Utility of a Novel, Combined Biofeedback-Virtual Reality Tool as Add-on Treatment for Chronic Migraine
Ami Cuneo1, Robin Yang2, Ke Wang2, Frank Zhou2, Sarah Goh2, Yuntao Wang3, John Raiti2, Daniel Krashin2, Natalia Murinova1
1Neurology, University of Washington, 2University of Washington, 3Tsinghua University

To determine if frequent use of a combined biofeedback-virtual reality (VR) device improves outcomes in chronic migraine, including headache days, frequency of acute medication use, migraine-related disability, anxiety, depression, sleep disturbance, and catastrophizing.


Chronic migraine (CM) is a prevalent, disabling condition. Behavioral treatments, such as biofeedback, reduce headache-related outcomes in episodic migraine by 35–55%. We hypothesized that use of biofeedback, a mind-body breathing technique that modulates the autonomic nervous system, combined with VR, could be an effective treatment for CM, particularly in patients refractory to pharmacotherapy.


In this randomized controlled 12-week pilot study, 50 patients aged 18-85 years with ICHD-3 diagnosis of CM were recruited from University of Washington’s Headache Clinic. Patients were randomized to the intervention group (frequent use of biofeedback-VR plus standard medical care; n=25) or to the wait-list control group (standard medical care alone; n=25). Headache days, frequency of acute medication use, depression (PHQ-8), anxiety (PSS), insomnia (PROMIS), and catastrophizing (CAP) were measured at weeks 0, 2, 4, 8, and 12. Medically refractory patients (by American Headache Society or European Headache Federation criteria) were identified.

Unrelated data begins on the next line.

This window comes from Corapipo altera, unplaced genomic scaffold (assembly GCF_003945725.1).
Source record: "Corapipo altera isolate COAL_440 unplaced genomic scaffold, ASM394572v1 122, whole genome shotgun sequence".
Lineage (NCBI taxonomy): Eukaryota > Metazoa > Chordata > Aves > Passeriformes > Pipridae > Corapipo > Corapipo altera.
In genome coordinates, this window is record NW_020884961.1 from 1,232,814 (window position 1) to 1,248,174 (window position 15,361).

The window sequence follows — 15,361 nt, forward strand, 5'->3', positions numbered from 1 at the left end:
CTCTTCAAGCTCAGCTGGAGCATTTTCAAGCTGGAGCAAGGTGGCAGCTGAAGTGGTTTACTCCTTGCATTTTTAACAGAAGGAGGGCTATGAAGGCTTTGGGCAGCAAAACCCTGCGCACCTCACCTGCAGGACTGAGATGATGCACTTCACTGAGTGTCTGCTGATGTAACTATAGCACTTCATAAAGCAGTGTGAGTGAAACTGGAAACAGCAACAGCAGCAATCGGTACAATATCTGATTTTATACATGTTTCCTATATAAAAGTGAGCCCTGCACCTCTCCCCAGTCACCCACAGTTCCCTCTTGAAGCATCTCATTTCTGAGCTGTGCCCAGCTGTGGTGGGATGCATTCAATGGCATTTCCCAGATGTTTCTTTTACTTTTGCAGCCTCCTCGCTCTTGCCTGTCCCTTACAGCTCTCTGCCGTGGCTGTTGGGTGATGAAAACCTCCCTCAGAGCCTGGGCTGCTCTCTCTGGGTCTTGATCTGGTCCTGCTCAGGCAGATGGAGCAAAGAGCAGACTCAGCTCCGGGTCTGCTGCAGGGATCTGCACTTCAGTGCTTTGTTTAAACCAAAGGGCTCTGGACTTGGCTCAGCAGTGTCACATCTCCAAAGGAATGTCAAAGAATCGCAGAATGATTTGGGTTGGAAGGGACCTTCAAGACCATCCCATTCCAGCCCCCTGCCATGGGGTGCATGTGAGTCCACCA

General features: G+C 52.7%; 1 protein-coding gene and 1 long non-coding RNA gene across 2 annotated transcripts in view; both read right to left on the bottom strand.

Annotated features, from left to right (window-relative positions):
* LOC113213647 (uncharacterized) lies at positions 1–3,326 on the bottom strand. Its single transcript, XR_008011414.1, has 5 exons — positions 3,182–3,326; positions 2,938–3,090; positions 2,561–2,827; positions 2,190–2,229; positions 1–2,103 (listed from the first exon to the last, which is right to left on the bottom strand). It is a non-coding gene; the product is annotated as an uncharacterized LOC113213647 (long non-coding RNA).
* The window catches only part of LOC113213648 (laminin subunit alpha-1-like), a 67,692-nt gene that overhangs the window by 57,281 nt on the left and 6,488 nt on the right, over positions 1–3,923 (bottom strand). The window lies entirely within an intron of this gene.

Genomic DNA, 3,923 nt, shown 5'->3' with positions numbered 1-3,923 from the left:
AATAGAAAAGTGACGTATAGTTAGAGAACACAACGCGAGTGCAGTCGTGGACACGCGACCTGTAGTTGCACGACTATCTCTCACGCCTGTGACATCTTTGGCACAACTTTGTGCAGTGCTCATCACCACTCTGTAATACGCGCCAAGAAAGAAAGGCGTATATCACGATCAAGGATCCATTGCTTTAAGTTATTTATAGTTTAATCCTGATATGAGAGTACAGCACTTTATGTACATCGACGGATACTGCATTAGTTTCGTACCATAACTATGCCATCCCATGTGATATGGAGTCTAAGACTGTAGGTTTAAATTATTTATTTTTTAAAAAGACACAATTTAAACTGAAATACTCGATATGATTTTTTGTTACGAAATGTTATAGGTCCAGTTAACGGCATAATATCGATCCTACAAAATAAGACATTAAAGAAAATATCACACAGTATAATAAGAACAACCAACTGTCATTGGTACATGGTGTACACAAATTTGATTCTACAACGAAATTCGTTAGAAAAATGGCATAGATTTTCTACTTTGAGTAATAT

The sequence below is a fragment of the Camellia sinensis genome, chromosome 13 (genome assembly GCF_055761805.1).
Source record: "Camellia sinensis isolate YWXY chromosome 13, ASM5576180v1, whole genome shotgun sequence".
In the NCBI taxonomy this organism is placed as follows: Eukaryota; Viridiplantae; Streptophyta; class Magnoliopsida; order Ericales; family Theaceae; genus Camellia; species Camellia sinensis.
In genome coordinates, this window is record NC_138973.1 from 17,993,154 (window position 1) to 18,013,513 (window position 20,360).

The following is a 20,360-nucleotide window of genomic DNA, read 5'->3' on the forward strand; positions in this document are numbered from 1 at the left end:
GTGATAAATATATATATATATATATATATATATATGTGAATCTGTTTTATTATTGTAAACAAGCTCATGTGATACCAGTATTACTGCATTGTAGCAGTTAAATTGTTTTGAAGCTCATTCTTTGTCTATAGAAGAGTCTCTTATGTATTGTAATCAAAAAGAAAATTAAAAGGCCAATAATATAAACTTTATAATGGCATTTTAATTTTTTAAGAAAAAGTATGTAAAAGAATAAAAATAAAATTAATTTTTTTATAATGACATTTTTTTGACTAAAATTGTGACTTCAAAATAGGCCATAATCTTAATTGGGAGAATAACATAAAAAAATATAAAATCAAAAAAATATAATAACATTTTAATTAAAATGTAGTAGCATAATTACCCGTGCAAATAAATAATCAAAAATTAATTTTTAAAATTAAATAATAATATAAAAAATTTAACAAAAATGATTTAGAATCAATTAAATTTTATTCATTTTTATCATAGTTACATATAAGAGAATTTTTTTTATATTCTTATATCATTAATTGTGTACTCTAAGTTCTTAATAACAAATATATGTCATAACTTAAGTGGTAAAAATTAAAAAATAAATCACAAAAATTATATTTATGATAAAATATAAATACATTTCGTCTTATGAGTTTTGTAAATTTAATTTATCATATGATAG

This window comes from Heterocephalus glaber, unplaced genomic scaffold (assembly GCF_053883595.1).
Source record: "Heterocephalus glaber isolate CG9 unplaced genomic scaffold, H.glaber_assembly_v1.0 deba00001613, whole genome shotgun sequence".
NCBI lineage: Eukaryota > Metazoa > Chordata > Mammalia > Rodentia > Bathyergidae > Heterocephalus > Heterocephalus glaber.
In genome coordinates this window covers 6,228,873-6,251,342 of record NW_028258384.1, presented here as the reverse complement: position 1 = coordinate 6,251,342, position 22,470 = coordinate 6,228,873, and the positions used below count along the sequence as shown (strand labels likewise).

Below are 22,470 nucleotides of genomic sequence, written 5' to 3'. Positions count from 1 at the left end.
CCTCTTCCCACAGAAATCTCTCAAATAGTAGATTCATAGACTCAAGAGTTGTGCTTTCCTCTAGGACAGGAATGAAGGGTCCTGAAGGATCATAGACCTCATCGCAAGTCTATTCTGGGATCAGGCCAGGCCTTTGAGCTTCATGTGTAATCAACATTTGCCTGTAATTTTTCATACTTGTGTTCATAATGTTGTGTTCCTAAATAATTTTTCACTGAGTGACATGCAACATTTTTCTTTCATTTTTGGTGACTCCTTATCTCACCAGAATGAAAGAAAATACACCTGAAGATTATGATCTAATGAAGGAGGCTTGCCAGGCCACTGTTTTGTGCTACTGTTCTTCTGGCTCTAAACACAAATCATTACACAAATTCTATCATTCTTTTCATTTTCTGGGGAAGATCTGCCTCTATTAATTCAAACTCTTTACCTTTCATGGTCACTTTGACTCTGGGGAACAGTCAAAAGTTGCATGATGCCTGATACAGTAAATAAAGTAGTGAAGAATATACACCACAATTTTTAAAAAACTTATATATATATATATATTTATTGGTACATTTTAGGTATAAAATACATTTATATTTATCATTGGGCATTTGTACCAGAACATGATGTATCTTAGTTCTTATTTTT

A statistically significant decrease (55% vs 32%; p = 0.028) in frequency of acute medication use was demonstrated in the experimental group (n=14) compared with the control group (n=22). The remaining other variables also showed improvement, though these values were non-significant. The majority (69%) of patients met criteria for medically refractory migraine.


Frequent use of add-on biofeedback-VR therapy significantly decreased frequency of acute medication use in CM. Though the other variables did not meet statistical significance, they trended toward improvement, suggesting that patients with CM may benefit from biofeedback-VR treatment. Biofeedback-VR is a safe, non-invasive therapy that holds promise for many patients, including those with medically refractory CM, those interested in non-medication approaches, and/or those inclined toward an integrative treatment strategy.